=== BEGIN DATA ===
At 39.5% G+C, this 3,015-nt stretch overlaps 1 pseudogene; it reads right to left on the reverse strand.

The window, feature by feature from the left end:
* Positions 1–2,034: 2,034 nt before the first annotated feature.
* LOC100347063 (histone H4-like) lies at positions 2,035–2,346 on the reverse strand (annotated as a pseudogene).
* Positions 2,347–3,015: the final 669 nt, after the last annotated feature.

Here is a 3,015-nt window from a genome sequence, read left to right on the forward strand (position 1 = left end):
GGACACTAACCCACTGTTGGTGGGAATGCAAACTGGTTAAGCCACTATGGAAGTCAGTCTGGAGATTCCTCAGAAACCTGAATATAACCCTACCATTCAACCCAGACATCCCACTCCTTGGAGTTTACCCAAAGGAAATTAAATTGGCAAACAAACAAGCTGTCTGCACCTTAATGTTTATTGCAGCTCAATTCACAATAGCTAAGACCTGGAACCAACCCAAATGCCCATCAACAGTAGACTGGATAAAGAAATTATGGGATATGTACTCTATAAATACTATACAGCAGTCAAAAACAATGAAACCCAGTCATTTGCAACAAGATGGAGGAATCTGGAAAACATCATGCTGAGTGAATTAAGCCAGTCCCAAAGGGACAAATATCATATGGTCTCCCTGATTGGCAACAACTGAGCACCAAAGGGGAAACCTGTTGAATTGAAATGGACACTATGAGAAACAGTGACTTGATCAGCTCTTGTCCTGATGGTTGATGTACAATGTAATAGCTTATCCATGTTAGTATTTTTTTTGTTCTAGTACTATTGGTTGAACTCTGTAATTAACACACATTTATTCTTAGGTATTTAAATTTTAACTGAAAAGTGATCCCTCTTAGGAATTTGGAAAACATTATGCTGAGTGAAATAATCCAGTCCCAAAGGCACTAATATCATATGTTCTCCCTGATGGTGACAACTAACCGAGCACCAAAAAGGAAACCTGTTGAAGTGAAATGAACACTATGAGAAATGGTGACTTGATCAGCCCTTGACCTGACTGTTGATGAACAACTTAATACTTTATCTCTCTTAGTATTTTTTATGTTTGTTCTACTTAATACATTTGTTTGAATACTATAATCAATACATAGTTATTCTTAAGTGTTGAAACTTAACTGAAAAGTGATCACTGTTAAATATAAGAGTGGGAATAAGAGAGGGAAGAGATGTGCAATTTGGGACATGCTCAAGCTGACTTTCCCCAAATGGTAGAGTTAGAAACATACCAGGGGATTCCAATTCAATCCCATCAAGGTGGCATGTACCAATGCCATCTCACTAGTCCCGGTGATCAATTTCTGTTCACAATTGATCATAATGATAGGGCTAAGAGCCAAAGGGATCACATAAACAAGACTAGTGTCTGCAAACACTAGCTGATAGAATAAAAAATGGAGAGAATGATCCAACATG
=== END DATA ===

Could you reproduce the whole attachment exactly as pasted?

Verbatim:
At 39.5% G+C, this 3,015-nt stretch overlaps 1 pseudogene; it reads right to left on the reverse strand.

The window, feature by feature from the left end:
* Positions 1–2,034: 2,034 nt before the first annotated feature.
* LOC100347063 (histone H4-like) lies at positions 2,035–2,346 on the reverse strand (annotated as a pseudogene).
* Positions 2,347–3,015: the final 669 nt, after the last annotated feature.

Here is a 3,015-nt window from a genome sequence, read left to right on the forward strand (position 1 = left end):
GGACACTAACCCACTGTTGGTGGGAATGCAAACTGGTTAAGCCACTATGGAAGTCAGTCTGGAGATTCCTCAGAAACCTGAATATAACCCTACCATTCAACCCAGACATCCCACTCCTTGGAGTTTACCCAAAGGAAATTAAATTGGCAAACAAACAAGCTGTCTGCACCTTAATGTTTATTGCAGCTCAATTCACAATAGCTAAGACCTGGAACCAACCCAAATGCCCATCAACAGTAGACTGGATAAAGAAATTATGGGATATGTACTCTATAAATACTATACAGCAGTCAAAAACAATGAAACCCAGTCATTTGCAACAAGATGGAGGAATCTGGAAAACATCATGCTGAGTGAATTAAGCCAGTCCCAAAGGGACAAATATCATATGGTCTCCCTGATTGGCAACAACTGAGCACCAAAGGGGAAACCTGTTGAATTGAAATGGACACTATGAGAAACAGTGACTTGATCAGCTCTTGTCCTGATGGTTGATGTACAATGTAATAGCTTATCCATGTTAGTATTTTTTTTGTTCTAGTACTATTGGTTGAACTCTGTAATTAACACACATTTATTCTTAGGTATTTAAATTTTAACTGAAAAGTGATCCCTCTTAGGAATTTGGAAAACATTATGCTGAGTGAAATAATCCAGTCCCAAAGGCACTAATATCATATGTTCTCCCTGATGGTGACAACTAACCGAGCACCAAAAAGGAAACCTGTTGAAGTGAAATGAACACTATGAGAAATGGTGACTTGATCAGCCCTTGACCTGACTGTTGATGAACAACTTAATACTTTATCTCTCTTAGTATTTTTTATGTTTGTTCTACTTAATACATTTGTTTGAATACTATAATCAATACATAGTTATTCTTAAGTGTTGAAACTTAACTGAAAAGTGATCACTGTTAAATATAAGAGTGGGAATAAGAGAGGGAAGAGATGTGCAATTTGGGACATGCTCAAGCTGACTTTCCCCAAATGGTAGAGTTAGAAACATACCAGGGGATTCCAATTCAATCCCATCAAGGTGGCATGTACCAATGCCATCTCACTAGTCCCGGTGATCAATTTCTGTTCACAATTGATCATAATGATAGGGCTAAGAGCCAAAGGGATCACATAAACAAGACTAGTGTCTGCAAACACTAGCTGATAGAATAAAAAATGGAGAGAATGATCCAACATG